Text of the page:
Linkage

Blowhard, Esq. writes:

carcassonne

About Blowhard, Esq.

Amateur, dilettante, wannabe.
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5 Responses to Linkage

  1. JV says:

    “It’s noteworthy, then, that the jazz musician Sebastian most reveres is Charlie Parker, who died in 1955 before that (Civil Rights) movement really got started.”

    That sentence is the most inane, nonsensical collection of words I’ve ever read. It’s pretty common, if you like jazz, to revere Parker for his titanic contribution to the music, and he was a purist’s purist, so it makes sense Gosling’s character in the movie was into him. Of course, it’s a bit ironic since Parker was nothing if not progressive, and Gosling’s character is a traditionalist. But maybe that was the point. So tired of this political parsing of every work of entertainment coming out.

    My wife and I finally got around to seeing La La Land, and I was pretty underwhelmed. It looked great, but the songs were entirely unmemorable and, in Gosling’s case, were delivered with a glaring lack of personality. And I just don’t like Chazell’s depiction of music and musicians. I hated Whiplash because no one onscreen seemed even remotely like actual musicians. Same goes with La La Land. But since it’s a musical, I was willing to let questions of authenticity slide so long as the song and dance numbers were enjoyable. Oh well. Emma Stone is a joy to watch, at least.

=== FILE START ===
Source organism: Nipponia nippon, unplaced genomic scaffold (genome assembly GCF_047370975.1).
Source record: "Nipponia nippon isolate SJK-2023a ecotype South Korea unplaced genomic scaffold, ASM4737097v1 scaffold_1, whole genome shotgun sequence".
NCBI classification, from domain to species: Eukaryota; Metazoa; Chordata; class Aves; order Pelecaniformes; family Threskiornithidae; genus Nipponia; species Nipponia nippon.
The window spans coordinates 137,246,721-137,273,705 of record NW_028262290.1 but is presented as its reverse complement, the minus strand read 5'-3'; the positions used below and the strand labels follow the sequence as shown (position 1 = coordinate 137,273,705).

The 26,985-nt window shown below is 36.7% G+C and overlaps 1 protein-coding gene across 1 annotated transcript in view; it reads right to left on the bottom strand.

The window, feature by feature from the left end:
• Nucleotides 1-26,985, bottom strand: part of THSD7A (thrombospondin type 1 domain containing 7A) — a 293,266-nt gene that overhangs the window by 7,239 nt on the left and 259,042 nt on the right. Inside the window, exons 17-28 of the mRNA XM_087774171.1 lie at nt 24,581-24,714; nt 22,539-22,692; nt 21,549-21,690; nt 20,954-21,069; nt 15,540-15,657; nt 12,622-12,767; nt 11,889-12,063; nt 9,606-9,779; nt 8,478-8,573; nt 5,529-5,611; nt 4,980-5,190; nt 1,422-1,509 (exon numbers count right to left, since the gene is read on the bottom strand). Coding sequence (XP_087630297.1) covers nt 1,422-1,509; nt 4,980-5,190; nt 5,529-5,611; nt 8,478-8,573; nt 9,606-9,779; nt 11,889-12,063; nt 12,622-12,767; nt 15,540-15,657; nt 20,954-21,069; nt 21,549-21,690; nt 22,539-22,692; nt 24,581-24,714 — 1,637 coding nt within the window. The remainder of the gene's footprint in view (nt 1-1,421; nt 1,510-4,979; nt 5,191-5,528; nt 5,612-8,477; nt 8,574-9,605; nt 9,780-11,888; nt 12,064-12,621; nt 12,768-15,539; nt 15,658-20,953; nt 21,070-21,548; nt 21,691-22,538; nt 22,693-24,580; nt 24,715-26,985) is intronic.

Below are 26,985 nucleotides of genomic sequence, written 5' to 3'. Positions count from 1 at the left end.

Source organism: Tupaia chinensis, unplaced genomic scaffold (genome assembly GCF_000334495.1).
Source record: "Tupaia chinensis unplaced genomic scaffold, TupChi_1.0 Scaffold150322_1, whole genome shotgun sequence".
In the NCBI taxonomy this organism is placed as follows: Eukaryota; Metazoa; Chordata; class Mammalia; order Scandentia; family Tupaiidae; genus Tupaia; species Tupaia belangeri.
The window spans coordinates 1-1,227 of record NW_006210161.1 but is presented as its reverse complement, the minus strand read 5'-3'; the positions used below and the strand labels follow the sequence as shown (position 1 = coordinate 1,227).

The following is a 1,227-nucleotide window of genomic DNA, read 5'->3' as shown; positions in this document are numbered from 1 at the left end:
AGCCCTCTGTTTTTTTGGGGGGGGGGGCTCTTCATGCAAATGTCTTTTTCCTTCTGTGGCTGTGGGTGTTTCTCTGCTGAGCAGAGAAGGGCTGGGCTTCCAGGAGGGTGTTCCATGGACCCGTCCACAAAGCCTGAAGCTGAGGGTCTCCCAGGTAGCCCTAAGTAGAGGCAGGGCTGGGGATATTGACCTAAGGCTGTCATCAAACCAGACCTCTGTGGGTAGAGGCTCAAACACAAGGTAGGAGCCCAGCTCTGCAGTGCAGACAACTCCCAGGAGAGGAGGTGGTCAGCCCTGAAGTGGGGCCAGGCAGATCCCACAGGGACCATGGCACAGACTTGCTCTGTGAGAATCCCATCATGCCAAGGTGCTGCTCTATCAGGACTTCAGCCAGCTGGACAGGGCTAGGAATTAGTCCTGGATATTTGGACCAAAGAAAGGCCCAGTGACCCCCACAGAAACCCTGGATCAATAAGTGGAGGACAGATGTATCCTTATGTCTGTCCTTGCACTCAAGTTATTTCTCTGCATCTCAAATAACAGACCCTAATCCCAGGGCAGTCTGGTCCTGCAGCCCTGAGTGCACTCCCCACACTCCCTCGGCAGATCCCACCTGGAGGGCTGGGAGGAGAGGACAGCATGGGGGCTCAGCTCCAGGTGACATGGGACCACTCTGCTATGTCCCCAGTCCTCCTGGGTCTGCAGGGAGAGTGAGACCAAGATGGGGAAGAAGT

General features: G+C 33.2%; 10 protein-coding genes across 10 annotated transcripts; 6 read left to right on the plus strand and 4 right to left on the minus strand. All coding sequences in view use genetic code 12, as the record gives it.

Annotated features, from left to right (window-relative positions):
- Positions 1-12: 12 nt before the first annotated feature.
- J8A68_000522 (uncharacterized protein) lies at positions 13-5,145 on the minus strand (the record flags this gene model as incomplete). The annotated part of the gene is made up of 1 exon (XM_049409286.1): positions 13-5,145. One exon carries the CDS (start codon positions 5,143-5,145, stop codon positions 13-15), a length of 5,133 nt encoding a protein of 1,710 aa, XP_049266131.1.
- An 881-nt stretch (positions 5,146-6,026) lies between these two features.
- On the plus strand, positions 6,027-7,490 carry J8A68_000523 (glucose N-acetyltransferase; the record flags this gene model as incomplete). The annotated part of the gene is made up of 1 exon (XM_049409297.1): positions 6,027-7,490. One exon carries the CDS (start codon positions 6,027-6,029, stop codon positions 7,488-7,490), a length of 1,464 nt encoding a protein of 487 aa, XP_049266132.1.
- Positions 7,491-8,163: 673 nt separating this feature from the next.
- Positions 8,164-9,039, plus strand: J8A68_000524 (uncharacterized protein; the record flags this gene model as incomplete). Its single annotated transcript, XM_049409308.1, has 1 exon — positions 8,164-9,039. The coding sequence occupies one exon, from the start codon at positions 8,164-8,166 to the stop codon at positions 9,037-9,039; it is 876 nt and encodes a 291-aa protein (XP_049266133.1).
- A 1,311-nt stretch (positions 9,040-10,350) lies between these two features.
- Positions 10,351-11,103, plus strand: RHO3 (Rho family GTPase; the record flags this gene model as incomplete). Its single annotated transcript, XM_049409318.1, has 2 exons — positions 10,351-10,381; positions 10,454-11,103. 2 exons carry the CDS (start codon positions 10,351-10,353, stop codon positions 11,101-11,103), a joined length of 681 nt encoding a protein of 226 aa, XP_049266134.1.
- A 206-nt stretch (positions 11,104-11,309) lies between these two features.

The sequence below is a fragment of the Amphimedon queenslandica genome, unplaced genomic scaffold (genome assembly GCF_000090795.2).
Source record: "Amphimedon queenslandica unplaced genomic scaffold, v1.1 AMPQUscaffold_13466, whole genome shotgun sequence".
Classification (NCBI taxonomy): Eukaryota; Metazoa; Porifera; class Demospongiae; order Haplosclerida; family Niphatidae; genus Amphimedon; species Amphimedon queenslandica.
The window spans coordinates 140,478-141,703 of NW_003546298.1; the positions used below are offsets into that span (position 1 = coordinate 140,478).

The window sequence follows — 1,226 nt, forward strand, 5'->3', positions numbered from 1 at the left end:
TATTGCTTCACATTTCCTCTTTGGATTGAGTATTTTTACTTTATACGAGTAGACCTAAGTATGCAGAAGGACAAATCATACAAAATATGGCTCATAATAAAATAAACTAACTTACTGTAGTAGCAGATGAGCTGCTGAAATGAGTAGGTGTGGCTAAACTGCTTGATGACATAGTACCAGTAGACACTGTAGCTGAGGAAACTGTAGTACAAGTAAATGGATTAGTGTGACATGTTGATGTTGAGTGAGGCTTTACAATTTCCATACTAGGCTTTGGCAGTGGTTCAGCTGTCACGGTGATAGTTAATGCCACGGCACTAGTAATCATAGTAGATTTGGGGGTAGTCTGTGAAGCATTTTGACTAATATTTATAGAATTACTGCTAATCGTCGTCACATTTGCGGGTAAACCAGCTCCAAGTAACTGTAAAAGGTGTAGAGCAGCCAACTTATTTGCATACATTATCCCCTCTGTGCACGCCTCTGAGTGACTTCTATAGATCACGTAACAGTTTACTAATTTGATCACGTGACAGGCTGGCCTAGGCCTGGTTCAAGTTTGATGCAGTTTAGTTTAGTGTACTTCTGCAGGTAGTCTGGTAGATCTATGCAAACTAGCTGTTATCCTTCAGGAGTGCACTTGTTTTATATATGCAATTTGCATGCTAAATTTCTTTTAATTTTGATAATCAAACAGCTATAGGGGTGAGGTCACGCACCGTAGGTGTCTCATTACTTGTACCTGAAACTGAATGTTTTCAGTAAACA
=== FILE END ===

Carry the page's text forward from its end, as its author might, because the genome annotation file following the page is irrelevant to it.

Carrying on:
Liked by 1 person

    • Yeah, that Charlie Parker line is what set me off too. “Oh, this moron has no idea what he’s talking about.” Either than he was intentionally being deceptive. Whatever the case may be, not sure why I should take such a person’s thoughts on jazz seriously.

      Your reaction to LLL and WHIPLASH echo what I’ve heard from many (non-insane) detractors. My brother spent many years in the jazz world as a trumpet player and he thought WHIPLASH was “too much.” As for LLL’s songs, I found them very memorable and have listened to the soundtrack a number of times. People seem to be split about 50/50 on that aspect of the movie, but hey, if the songs don’t work for you in a musical it’s understandable that you’ll leave feeling underwhelmed.

      Like

  2. Will S. says:

    Maybe now, even their prog allies might begin to recognize just how batshit insane BLM are.

    It will be beautiful to behold the division that will result. 🙂

    Like

  3. peterike says:

    “A.O. Scott calls a new documentary about James Baldwin “life-altering” without telling us a single aspect of his life that it supposedly altered.”

    Whaddya mean? It’s pretty clear to me. Before seeing the film, Scott felt that blacks were natural moral avatars whose centuries of failure are the result of systemic white racism by bad whites, of which he is not one. After seeing it, Scott felt that blacks were natural moral avatars whose centuries of failure are the result of systemic white racism by bad whites, of which he is not one, A LOT.

    He’s more convinced that ever of his high moral standing compared to “those” white people. I call that “life-altering” fuh shizzle.

    Liked by 1 person

  4. jjbees says:

    Carcassone…beautiful in green she lay
    Stone, sun swelled and proud
    Memories of years, and love,
    Felt in the dust, in the breeze
    Of this place
    Soon to be no more
    A Carcass, A corpse,
    Goodbye, fair Carcassone
    Sweet, Sweet French daughter

    Liked by 1 person

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